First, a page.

By: Becky Wilcox
Making a living as a freelance guitarist is not easy. It requires flexibility, professionalism and years of hard work. Most successful freelancers have learned to patch together a variety of revenue sources in order to further their goal of being professional musicians.
In order to do this, you have to have a strong work ethic and a sense of pride as a musician. You also need a few other qualities that are hard to learn, but go a long way in the music industry:
Every day is likely to be different as a freelancer, so keeping track of appointments is critical. Each day needs to include a few hours of practice time to keep skills sharp and learn new material. Updating online marketing tools like Facebook or a personal website should be done every few days, as well.
Networking online is a huge part of freelancing, as it acts as a constant source of new gigs, as well as a way to be a part of a decentralized community of other musicians.
A typical day might include giving a few guitar lessons and squeezing in some rehearsals for a weekend gig. It is critical to properly schedule, so overbookings don’t occur. Be sure and allow enough time in between activities. Arriving late or not at all to a job will kill any credibility built up that the guitarist is a professional.
Being prepared for any emergency is critical. That means bringing every piece of equipment and accessory along to the gig. Besides the guitar and possibly a backup guitar, bring extra strings and picks. Electric guitar players need extra cables for all equipment and some fuses.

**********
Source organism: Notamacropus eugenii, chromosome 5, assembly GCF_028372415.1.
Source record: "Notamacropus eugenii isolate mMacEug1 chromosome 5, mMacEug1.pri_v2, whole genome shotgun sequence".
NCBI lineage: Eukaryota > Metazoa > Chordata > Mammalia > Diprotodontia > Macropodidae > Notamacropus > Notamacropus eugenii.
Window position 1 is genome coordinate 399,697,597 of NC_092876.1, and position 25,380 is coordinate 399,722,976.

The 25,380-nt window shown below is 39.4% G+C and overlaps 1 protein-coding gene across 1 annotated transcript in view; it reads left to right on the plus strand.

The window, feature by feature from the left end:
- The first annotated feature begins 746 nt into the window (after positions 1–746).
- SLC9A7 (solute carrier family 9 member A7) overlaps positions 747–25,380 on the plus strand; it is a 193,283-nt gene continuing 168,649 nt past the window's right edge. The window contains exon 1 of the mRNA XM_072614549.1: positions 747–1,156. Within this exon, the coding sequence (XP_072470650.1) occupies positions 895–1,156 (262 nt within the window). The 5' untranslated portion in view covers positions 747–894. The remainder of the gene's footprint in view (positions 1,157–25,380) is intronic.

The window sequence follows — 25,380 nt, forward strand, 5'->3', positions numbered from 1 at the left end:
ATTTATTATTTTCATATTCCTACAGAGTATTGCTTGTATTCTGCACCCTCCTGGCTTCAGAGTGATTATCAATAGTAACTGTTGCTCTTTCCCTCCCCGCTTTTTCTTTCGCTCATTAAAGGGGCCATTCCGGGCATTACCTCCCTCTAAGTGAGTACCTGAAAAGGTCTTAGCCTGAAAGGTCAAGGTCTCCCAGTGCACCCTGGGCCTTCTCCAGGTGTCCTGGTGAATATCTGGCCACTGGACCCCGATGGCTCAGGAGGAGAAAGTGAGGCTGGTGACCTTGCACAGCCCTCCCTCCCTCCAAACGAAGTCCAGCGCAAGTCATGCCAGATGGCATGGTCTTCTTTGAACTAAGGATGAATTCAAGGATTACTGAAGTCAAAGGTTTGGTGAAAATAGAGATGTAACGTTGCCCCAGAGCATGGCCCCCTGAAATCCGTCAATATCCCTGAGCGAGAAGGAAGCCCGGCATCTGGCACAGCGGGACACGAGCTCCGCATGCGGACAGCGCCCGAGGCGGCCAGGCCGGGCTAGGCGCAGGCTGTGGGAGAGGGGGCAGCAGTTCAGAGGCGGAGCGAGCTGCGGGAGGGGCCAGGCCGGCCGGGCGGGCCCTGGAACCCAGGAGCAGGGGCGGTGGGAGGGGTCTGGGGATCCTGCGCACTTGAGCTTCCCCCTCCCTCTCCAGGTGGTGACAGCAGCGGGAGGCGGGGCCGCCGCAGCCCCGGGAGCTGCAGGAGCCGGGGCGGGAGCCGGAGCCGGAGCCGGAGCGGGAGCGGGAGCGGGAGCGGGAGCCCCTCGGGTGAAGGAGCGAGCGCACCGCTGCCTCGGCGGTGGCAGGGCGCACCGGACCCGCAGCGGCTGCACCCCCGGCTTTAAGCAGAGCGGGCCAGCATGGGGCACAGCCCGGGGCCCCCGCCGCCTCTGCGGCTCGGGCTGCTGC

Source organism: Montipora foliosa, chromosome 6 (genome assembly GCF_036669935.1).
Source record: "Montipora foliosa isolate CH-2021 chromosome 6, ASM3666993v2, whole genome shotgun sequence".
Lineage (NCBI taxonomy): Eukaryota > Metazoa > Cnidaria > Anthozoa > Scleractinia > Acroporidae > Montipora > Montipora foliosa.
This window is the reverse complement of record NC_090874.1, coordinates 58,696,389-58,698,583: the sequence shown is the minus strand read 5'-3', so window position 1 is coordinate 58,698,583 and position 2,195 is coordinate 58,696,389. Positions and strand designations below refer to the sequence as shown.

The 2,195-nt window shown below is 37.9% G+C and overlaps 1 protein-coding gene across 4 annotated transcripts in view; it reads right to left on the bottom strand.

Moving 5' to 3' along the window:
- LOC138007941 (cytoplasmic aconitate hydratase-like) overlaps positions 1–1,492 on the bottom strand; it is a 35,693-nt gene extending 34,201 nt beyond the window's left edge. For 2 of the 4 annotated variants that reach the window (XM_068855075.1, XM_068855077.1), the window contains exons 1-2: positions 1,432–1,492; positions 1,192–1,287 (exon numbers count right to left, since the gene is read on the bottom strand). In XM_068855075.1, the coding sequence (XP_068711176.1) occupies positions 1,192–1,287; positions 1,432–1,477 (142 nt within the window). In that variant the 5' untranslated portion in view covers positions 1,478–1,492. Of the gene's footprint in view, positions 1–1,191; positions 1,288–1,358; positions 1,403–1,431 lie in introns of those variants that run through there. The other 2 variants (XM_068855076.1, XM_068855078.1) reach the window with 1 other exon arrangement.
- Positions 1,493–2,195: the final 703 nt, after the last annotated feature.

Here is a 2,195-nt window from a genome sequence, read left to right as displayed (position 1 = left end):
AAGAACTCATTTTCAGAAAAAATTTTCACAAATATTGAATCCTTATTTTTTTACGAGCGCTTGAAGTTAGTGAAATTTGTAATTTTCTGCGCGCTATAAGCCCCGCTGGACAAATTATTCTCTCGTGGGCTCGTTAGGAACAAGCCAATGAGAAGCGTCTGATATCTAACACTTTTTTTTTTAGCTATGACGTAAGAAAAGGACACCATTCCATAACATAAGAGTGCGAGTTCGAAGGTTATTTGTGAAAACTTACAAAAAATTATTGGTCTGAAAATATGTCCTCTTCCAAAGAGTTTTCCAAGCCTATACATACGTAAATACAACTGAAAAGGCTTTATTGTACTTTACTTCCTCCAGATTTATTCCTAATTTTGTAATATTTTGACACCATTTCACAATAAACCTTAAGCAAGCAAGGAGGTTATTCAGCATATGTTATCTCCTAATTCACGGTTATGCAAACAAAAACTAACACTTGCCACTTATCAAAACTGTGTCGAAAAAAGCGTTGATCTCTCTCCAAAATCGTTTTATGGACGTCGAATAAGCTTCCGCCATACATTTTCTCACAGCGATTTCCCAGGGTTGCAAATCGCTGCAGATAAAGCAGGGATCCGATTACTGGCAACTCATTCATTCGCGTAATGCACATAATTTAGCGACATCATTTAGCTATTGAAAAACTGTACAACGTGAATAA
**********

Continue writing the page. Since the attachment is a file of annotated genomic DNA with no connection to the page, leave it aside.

If it is an outdoor concert, high output guitar pickups are useful. Any pedals or other special effects equipment should also be packed along. It never hurts to have some duct tape.
Planning for personal comfort is also useful, especially if playing outside. Bug repellent, sunscreen and clothing appropriate for the weather can make the difference between a great show and a miserable one.
As the freelancer builds a reputation through quality musicianship and professional work ethics, more opportunities to play will occur. The organized guitarist can pick up a last-minute side job because they know they aren’t booked during the time slot. By being organized yet flexible, it’s possible to take more jobs and further build a positive reputation.
Remember that your reputation means everything when you’re a freelancer. Not only do you want to be known as professional and prepared, you want to be thought of as someone who can adapt to almost any situation. A positive and constructive attitude will get you more gigs in the long run.
Although most of every day is taken up with practicing, giving lessons, playing private gigs or rehearsing, every working musician must make time to market their reputations. There are dozens of other musicians competing for jobs in most communities, so the working musician must get the word out that they are available. Hand out business cards; maintain a strong online presence.
Most importantly, play well and act professionally. Most professionals never become superstars, but it is possible to make a reasonable and very satisfying living as a freelance guitarist.